382505 Overall Process Synthesis of Seawater Desalination

Tuesday, November 18, 2014: 4:12 PM
403 (Hilton Atlanta)
Mariya N. Koleva1, Eleftheria M. Polykarpou1, Craig A. Styan1 and Lazaros G. Papageorgiou2, (1)UCL Australia, Adelaide, Australia, (2)Centre for Process Systems Engineering, UCL (University College London), London, United Kingdom

Population and economic growth, along with climate change, exert an increasing pressure on the availability of adequate water supplies. Today 36% of the global population live under severe water stress with the prediction of reaching 52% by 2050. This rising issue can be alleviated and resolved by undertaking responsible measures such as developing efficient water treatment and management systems [1,2]. Early stage design in water treatment processes, in particular, can provide safe and affordable water by offering maximum design flexibility at lowest system change costs. One promising water treatment process is desalination due to the abundance of the saline water resources on Earth and their sustainable utilization [3]. However, no work has been done so far on the systematic synthesis and optimization, neither in desalination, nor in water and wastewater treatment.

The present work proposes a mathematical framework based on mixed integer non-linear optimization techniques for the systematic synthesis of seawater desalination processes. In the proposed model, two major indicative groups of contaminants are studied, i.e. total suspended and dissolved solids, along with eight candidate technologies targeting the removal of the contaminants. A pre-treatment system of the potential conventional and non-conventional steps is considered [4] before the desalination process which is modelled to accommodate for non-conventional and emerging technology candidates. Optimization of the flowsheet is achieved through increasing the separation efficiencies of the candidate technologies by manipulating their operating conditions within an allowable range [5]. The economic aspects cover operating costs for electricity, chemicals, cleaning, equipment replacement and maintenance. The capital costs account for the capacity of the facility to be designed [6,7,8]. The model is solved for desired water purity to meet drinking water standards with the objective of minimizing the investment and operating costs of the overall process.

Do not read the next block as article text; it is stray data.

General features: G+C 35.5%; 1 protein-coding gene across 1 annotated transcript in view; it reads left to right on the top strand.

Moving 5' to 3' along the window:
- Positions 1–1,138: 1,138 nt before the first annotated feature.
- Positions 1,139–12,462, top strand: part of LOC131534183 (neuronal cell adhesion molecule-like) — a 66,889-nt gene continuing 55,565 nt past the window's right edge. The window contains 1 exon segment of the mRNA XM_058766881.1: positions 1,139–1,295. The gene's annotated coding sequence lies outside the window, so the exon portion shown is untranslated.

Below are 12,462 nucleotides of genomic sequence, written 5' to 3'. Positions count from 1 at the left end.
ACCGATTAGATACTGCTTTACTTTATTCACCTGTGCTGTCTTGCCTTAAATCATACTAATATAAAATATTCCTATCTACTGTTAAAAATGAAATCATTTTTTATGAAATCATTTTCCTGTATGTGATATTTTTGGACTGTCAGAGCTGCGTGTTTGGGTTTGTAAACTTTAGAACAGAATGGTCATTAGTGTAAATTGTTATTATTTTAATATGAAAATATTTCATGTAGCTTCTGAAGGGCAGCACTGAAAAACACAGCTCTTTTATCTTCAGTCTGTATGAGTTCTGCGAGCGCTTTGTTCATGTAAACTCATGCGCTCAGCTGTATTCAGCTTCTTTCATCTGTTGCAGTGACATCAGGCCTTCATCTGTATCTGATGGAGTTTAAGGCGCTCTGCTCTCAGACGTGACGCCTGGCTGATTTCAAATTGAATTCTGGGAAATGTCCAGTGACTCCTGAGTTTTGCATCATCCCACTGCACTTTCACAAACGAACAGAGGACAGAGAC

The results generally agree with the current world practices in desalination design as a preference towards non-conventional methods is observed, producing water at the lowest price limit. Hence, the developed tool has a significant benefit in reducing the design time, and simultaneously, increasing the cost effectiveness of seawater treatment processes.

Key References

1. WWAP (United Nations World Water Assessment Programme), (2014), The United Nations World Water Development Report 2014: Water and Energy, Paris, UNESCO, vol. 1, pp.1 - 299

2. Veolia Water, (2010), Finding the Blue Path for Sustainable Economy. A White Paper, North America, pp.1-12

3. National Centre of Excellence in Desalination Australia, (2011), Australian Desalination Research Roadmap, Murdoch University, Western Australia, pp.1 - 78

4. Voutchkov, N., (2009), SWRO Pre-treatment Systems: Choosing Between Conventional and Membrane Filtration, Filtration & Separation, vol. 46, pp.5 - 9

5. Koleva, M.N., Polykarpou, E.M. and Papageorgiou, L.G., (2013), An MILP Model for Cost Effective Water Treatment Synthesis, Proceedings from the 20th International Congress on Modelling and Simulation, Adelaide, pp. 2716 - 2722

6. Pickering, K.D. and Wiesner, M.R., (1993), Cost Model for Low-pressure Membrane Filtration. Journal of Environmental Engineering, vol. 119, pp.772 - 797

7. Lu, Y., Hu, Y., Xu, D., and Wu, L., (2006), Optimum Design of Seawater Desalination System Considering Membrane Cleaning and Replacing, Journal of Membrane Science, vol. 282, pp.7 - 13

8. Skiborowski, M., Mhamdi, A., Kraemer, K. and Marquardt, W., (2012), Model-based Structural Optimization of Seawater Desalination Plants, Desalination, vol. 292, pp.30 - 44

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See more of this Session: Process Design II
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